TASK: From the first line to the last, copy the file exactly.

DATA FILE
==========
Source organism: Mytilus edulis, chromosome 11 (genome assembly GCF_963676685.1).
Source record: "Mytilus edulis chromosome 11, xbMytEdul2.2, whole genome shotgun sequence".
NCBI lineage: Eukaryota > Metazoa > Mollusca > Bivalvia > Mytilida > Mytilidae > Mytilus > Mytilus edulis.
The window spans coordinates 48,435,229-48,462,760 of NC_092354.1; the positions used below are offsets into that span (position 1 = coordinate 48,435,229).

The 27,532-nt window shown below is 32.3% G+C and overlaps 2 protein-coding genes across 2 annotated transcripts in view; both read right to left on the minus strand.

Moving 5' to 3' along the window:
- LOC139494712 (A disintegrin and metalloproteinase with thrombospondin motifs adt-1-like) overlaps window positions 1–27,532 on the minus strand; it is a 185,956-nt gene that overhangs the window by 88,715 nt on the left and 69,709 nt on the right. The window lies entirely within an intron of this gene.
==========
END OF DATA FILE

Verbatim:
Source organism: Mytilus edulis, chromosome 11 (genome assembly GCF_963676685.1).
Source record: "Mytilus edulis chromosome 11, xbMytEdul2.2, whole genome shotgun sequence".
NCBI lineage: Eukaryota > Metazoa > Mollusca > Bivalvia > Mytilida > Mytilidae > Mytilus > Mytilus edulis.
The window spans coordinates 48,435,229-48,462,760 of NC_092354.1; the positions used below are offsets into that span (position 1 = coordinate 48,435,229).

The 27,532-nt window shown below is 32.3% G+C and overlaps 2 protein-coding genes across 2 annotated transcripts in view; both read right to left on the minus strand.

Moving 5' to 3' along the window:
- LOC139494712 (A disintegrin and metalloproteinase with thrombospondin motifs adt-1-like) overlaps window positions 1–27,532 on the minus strand; it is a 185,956-nt gene that overhangs the window by 88,715 nt on the left and 69,709 nt on the right. The window lies entirely within an intron of this gene.